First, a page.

The graphic goes over the 25 things you need for for and interesting lead character. (Or any character who isn't a walk-on in your book/film/story) Like people, your characters need to be different. Visualize two friends or acquaintances. If you go over the list, you will see they embody the items on the list. No two are alike. We writers need to make characters almost like real humans because they need to be unique and different for the same reason humans are unique and different. Because each character had a back story which is unique, that person should not be a copy of any other character of person out there.
You want a character who has something he needs to do be it save Pauline from being run over by the train or get that Acme product to work so you can catch the roadrunner. They have to want something. If not, the story can be written in less than three paragraphs. You the reader must want to have them around at least long enough to finish the book because if you don't, the book isn't fulfilling it's purpose.
As an example, in the Jillian Factor, Jill wants to see those who hurt her put behind bars. She is young for a private investigator but her grandfather has been teaching her what he knows and she has become good at what she does, having the ability to remember things others don't. She also has a secret she's kept from the time she was a child. Her history or back story) will affect the rest of her life. As for flaws, she has many including bending the law when needed to get what she wants. As the story develops, you will see anger, fear, love, innocence, naivete and more.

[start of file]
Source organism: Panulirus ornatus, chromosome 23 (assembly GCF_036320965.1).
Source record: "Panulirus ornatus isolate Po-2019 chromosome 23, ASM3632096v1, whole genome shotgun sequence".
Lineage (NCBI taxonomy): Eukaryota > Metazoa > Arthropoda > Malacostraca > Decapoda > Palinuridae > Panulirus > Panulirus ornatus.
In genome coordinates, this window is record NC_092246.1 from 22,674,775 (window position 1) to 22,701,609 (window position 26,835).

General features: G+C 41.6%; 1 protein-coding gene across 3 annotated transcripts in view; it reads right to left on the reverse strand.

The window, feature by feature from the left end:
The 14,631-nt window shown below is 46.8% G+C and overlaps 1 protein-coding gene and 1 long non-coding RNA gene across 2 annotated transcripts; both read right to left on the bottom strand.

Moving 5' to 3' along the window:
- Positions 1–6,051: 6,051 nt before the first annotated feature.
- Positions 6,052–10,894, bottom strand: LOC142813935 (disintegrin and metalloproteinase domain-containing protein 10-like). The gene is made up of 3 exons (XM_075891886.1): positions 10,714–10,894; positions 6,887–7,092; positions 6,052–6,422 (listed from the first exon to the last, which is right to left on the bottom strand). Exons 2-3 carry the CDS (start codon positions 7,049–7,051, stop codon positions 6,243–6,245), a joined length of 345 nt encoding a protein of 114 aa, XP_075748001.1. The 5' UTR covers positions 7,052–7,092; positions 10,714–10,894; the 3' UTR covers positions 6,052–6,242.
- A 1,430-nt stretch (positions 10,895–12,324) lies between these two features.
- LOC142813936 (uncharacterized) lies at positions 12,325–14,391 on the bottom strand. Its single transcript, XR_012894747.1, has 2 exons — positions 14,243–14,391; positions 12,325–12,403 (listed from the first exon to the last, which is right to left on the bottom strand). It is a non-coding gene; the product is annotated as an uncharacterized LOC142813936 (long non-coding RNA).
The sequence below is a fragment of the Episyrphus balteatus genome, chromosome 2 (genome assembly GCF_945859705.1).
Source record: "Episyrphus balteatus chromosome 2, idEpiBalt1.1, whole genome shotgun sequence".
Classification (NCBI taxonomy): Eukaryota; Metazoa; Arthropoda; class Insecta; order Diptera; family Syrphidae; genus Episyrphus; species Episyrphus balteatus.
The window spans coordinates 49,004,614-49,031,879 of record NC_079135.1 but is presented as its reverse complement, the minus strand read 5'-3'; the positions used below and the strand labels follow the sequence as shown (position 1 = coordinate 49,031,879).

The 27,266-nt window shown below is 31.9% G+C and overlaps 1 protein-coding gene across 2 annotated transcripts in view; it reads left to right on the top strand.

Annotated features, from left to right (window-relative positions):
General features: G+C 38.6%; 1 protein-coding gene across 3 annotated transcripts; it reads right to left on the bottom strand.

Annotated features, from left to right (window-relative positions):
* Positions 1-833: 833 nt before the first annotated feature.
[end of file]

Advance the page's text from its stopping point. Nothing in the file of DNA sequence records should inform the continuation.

As you read books, you will discover a few of the items on the list may be missing, but most interesting characters will have most of the 25 items. Those are the things which will make the character into a real person for you. The supporting cast will probably have many of these characteristics since those are what make them different and interesting people. If you are reading a book, and the lead characters aren't interesting see what is missing from the list. As for writers, add those items to your characters as you develop them to make them into those characters people don't want to forget.
B.A Mealer is an author and a traveler. This is a person who refuses to grow up and get old.
Books, and more Books
Operation Hail Storm
We Shall Ne’er Be Younger by Mary Ellen Woods